Jersey Wolfenbarger admitted she had to read the email multiple times before it sank in that she would be representing Team USA in the U19 World Cup.
The University of Arkansas freshman was headed to watch a play for a theater class with a few Razorback teammates when the message was delivered. She was checking her email for her ticket receipt for the production when she saw something from USA Basketball.
"I opened it up and it was like, 'Congratulation on making the team,' " said Wolfenbarger, a McDonald's All-American at Fort Smith Northside. "I was like, 'Wait a second. Is this real?'
"So I read it three times, and my teammates who were with me had to read it, too. They were like, 'Yes, you moron. You made the team, that's what this means.' "
Nine of the 12-person roster already had been selected, but Wolfenbarger was part of a group of five that was competing for the final three spots.
"So now it's going to be a monthlong opportunity to go prove myself and hopefully win gold for our country," she said.
She will leave today for training camp at Sidwell Friends School in Washington, D.C. The FIBA U19 World Cup is scheduled for Aug. 7-19 in Debrecen, Hungary, so Wolfenbarger will don the Team USA jersey before she puts on a Razorback uniform in the fall.
In addition to the U.S. and host Hungary, teams include Argentina, Australia, Brazil, Canada, China, Czech Republic, Egypt, France, Italy, Japan, Mali, Russia, South Korea and Spain. The USA is part of Group A along with Australia, Egypt and Italy for the preliminary round that runs August 7-10.
Despite growing to 6-5, Wolfenbarger has played on the perimeter her entire basketball career. But she will be asked to play in the post for Team USA.
"It was all a mindset switch for me because I've always been a guard," Wolfenbarger said. "With growing, everybody assumes that a tall girl plays back to the basket or down low.
"It's definitely uncomfortable because I've never been in a position where I've had to play predominantly post in my game."
She enjoyed a quickness advantage over other post players, Wolfenbarger said. She used that to her advantage in the tryouts, and she's excited to show off that added versatility.
"I wanted to make sure that I was able to kinda take that, use it as a lesson and run with that. Use this to add to my game versus just putting myself in a box as a guard. I want to be so versatile that I can play any position. This just kinda proves that I can."
Arkansas women's basketball Coach Mike Neighbors found out after the first round of tryouts that the guards were pretty much set on the team. Knowing that, he and the staff went to work to help Wolfenbarger hone specific skills she would need to be successful.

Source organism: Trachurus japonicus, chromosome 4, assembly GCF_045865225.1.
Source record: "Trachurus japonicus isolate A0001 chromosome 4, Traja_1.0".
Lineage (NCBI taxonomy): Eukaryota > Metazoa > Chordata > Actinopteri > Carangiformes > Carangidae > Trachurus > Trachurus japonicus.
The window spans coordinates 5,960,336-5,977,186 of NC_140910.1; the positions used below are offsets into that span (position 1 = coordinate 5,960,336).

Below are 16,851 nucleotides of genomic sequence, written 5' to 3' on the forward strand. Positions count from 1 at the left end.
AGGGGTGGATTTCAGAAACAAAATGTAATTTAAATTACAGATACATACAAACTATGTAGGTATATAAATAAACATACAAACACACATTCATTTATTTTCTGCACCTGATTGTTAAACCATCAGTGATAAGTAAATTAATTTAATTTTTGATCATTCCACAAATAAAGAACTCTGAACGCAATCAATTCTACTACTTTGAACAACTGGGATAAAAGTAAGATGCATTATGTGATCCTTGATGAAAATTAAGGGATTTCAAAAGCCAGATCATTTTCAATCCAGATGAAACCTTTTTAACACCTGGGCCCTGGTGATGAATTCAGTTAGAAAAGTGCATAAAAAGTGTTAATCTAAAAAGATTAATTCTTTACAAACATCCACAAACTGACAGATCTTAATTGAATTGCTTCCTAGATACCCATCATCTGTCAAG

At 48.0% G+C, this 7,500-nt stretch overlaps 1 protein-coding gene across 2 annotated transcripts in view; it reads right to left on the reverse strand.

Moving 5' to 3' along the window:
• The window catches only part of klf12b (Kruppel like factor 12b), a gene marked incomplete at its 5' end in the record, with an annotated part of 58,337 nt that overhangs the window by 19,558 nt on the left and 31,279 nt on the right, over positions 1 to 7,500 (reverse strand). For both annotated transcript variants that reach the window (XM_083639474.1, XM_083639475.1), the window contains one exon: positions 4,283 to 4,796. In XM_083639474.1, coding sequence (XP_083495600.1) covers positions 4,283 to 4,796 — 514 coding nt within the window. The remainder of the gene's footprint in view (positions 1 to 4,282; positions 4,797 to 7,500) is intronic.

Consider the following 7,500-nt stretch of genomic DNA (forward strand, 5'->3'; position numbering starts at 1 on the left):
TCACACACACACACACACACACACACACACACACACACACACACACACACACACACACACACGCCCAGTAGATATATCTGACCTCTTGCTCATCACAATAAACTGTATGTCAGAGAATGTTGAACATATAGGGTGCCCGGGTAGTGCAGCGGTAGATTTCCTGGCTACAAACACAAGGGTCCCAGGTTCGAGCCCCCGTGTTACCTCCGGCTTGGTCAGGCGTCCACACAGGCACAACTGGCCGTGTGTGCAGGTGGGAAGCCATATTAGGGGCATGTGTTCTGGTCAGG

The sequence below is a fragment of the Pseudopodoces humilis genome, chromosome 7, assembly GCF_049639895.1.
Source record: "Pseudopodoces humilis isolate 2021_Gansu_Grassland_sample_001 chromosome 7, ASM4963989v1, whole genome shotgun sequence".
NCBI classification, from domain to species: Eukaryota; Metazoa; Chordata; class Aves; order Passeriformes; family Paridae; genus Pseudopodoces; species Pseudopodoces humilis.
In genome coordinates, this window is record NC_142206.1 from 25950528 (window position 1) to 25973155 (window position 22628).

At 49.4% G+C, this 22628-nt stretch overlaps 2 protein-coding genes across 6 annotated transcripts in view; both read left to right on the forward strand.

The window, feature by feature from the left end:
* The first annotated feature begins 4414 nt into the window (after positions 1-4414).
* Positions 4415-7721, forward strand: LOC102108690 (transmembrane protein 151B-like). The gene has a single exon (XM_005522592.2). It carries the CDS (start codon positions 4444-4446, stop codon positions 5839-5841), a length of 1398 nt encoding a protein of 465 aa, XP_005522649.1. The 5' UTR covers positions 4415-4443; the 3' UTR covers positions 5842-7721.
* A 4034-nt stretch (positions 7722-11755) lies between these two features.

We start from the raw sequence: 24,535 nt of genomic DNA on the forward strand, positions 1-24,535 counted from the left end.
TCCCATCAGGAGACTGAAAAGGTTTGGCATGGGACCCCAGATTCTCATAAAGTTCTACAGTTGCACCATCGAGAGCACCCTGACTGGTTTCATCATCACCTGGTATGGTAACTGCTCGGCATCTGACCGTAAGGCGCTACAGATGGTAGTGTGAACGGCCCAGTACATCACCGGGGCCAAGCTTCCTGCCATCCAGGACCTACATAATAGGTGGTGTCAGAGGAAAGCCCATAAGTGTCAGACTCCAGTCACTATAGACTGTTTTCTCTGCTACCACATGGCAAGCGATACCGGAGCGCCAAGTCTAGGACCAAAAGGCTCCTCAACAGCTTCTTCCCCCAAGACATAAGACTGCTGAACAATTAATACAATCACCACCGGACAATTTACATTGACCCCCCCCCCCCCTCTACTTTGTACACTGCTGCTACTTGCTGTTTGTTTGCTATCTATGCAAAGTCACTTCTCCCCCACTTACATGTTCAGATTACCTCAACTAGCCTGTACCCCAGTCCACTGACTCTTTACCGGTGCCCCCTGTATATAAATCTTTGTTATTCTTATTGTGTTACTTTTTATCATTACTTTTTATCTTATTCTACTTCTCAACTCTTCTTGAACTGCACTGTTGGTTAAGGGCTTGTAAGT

"They were looking at her as more of a post player," Neighbors said. "So we had 10 weeks of workout with our strength and conditioning coach to get her ready, and with Todd [Schaefer] and our staff to do specific things she's never worked on.
"The fact that she's not only made the team, but the circumstances under which she made it to me, but that's who she is. She's been an overcomer since she was born. She just continues to do that. It's about as high as you go as an amateur athlete."
Northside Coach Rickey Smith has watched Wolfenbarger, who helped lead the Lady Bears to a Class 6A state title this past season, grow literally and figuratively.
"When she arrived at Northside High School, she was 5-foot-8, weighed 98 pounds and now she came back last week and spoke to our little girl campers and she's 6-6 and 175 pounds. So she's a grown woman," Smith said. "I don't think she's there yet, but she's really close to catching up with that growth.
"She still has the same work ethic and mindset that the 5-foot-8, 5-9 kid did. She's the kind of player that changes the game with the way she plays and the way she's built. Jersey's always been on a different level mentally."
Both Neighbors and Smith pointed out a large percentage of the group she was competing against in the tryout already had a year of college basketball under its belt.
"You take a high school kid out of Fort Smith Northside before she ever plays a game for the Razorbacks, it's quite an accomplishment," Smith said.